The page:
6. LS Nerd

    LS Nerd Member

    So it's moreso RPM than speed? In the VW I used the most, it was more about speed than anything else. Or so I thought. I've been doing it wrong!
    ... Wait, what's a training supervisor?
    Last edited: Aug 12, 2016
  7. 3 done 3 to go

    3 done 3 to go In control of my own destiny

    Those old 4 speeds. I started off in 2nd gear. I never used 1st
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  8. cosmo1

    cosmo1 Now, a low life jack wagon, and still loving it.

    I'd recommend either a Mustang GT-350 or a Corvette Z06.

    Good luck.
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  9. silenze

    silenze Lunch is the best part of the day

    Absolutely no cars. Any Single cab base work truck. Only 2 seats. Bring a friend and the salesman cant ride with you.
  10. Gumby

    Gumby *

    Unless you are going up a hill.
  11. cosmo1

    cosmo1 Now, a low life jack wagon, and still loving it.

    In that case, I recommend a new Raptor with the twin turbo.
  12. LS Nerd

    LS Nerd Member

    That'd be awesome since I'm fairly sure after showing I'm not experienced with manual transmissions the salesman would kick me out.
  13. Wally

    Wally Hailing from Parts Unknown.

    Get a Yugo. They shift- not so good. Great practice.
  14. Rick Ross

    Rick Ross I'm into distribution!!

    They were regular on car supervisors. In the beginning I spent some time at the bottom of the TCD list before qualifying and occasionally they would call and beg me to ride with supervisors on a route when staffing was screwed up (usually someone had an emergency at home and bailed during the day).

    At that point I got to learn from 2 older supervisors who were very good and straight shooters. Both were hourly at one time and wished they would have stayed hourly for retirement reasons. It was helpful seeing someone who didn't freak out or run when the truck and route was a mess..they worked smart. Rarely touched a package twice.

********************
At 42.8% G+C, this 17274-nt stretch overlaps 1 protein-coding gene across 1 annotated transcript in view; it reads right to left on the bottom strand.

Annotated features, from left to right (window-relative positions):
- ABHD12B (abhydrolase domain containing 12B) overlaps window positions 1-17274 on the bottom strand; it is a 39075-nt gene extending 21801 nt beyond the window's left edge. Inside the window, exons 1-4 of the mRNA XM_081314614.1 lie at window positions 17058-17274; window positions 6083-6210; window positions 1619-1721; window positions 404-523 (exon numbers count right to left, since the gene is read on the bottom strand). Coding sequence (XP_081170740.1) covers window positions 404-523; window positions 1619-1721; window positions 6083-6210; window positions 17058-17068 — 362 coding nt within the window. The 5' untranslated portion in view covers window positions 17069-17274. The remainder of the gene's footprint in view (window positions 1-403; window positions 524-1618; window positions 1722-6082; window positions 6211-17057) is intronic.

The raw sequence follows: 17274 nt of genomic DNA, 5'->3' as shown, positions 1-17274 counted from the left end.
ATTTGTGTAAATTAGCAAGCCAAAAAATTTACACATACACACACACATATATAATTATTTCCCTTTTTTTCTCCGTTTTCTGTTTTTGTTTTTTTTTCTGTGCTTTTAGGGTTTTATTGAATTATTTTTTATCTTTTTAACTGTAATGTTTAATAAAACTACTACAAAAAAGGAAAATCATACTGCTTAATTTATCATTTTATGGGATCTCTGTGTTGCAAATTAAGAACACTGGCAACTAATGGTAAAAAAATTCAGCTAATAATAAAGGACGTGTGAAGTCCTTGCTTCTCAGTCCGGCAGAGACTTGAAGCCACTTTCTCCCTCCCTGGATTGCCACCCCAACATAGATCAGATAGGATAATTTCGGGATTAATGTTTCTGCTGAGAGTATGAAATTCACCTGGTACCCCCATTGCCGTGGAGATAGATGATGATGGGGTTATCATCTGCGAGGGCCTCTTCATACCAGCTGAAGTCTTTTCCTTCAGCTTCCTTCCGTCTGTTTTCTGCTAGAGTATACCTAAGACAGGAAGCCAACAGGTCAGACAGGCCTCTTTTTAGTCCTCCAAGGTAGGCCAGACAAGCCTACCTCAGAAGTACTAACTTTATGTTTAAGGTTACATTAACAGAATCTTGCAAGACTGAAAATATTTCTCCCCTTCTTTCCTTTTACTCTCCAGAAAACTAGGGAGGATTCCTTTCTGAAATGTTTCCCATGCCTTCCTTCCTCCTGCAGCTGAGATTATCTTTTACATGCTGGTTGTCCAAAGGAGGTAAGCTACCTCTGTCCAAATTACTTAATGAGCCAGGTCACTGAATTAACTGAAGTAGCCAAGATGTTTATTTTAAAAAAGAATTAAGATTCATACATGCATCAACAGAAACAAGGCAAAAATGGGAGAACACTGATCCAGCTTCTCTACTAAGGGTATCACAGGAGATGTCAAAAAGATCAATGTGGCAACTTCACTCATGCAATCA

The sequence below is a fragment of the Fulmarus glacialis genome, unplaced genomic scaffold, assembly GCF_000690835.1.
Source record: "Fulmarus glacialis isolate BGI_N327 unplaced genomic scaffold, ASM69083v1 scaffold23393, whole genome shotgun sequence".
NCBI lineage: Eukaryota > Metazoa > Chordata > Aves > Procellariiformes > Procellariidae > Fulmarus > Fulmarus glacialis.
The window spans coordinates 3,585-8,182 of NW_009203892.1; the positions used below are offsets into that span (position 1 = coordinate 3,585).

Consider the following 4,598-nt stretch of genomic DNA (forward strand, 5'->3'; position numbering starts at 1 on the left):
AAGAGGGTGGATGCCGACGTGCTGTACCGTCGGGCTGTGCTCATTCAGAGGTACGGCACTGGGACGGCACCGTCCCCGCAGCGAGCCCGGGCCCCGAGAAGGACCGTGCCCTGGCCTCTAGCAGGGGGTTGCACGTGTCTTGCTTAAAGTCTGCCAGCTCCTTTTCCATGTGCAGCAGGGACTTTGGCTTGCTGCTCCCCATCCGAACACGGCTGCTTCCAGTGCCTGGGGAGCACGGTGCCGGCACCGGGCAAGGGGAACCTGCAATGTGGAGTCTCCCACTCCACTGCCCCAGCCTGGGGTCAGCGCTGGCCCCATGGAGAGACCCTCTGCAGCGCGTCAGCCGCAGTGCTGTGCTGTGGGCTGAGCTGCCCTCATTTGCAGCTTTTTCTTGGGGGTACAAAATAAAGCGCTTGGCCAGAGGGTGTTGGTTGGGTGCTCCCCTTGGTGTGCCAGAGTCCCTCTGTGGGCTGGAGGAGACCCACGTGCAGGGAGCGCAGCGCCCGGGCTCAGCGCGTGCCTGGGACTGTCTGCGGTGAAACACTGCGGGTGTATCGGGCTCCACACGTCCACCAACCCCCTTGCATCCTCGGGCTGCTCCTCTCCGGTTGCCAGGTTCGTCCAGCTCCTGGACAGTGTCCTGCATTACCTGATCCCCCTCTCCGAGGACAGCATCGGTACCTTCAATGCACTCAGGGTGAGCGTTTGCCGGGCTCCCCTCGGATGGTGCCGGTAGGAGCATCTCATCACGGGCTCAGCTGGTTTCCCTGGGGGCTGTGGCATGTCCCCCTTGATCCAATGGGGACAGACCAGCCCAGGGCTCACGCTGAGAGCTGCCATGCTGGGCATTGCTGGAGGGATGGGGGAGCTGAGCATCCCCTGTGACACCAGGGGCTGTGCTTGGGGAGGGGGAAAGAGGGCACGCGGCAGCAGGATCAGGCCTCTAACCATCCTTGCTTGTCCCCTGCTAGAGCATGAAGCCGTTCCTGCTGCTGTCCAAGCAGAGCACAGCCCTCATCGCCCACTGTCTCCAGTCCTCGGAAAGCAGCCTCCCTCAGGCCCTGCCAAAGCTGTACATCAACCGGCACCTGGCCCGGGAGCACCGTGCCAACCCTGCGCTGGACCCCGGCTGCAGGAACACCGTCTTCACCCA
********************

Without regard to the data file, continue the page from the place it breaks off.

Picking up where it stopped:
The downside was when I was finally sent out by myself I had over 200 stops on my first day. I think I made it in around 9:20 on a Friday and took my air directly to the air load.

    I haven't driven a manual package car in years but when you go to shift try tapping the accelerator lightly and see if it helps it slide into gear. You also need to shift a little slower than in a car.

    I've seen supervisors running Saturday air let people practice on the yard. Worth a shot asking.

    Good Luck
  15. 3 done 3 to go

    3 done 3 to go In control of my own destiny

    I still started in 2nd. Unless it was real steep. Which rarely happened
  16. Gumby

    Gumby *

    I have a lot of steep hills.
  17. Savvy412

    Savvy412 Active Member

    My hub let me come on Saturday and test drive . I drove that damn pc back and fourth 300 times for 3 weeks . I still kinda sucked . Took my first test . Failed . Second test , was the air sup who got me to start driving.. He basically was like dude .. You promise if I pass you , you'll keep coming and get better . (I did maybe one more week) and then went to school.. No clue how I did it . The one day I couldn't get it into 2nd and had traffic way backed up and the trainer screamed at me and got out and got in driver seat!! Lol. But it was snowing and like 0 degrees . After he apologized and said that truck sucks and it does get stuck. But passed that and my first route was a automatic and my route now is an automatic ..

    Your best bet is to go to your hub at 9am. And beg to let you practice . It's your best shot. No matter who's car you drive over the weekend.. You'll still fumble through the test again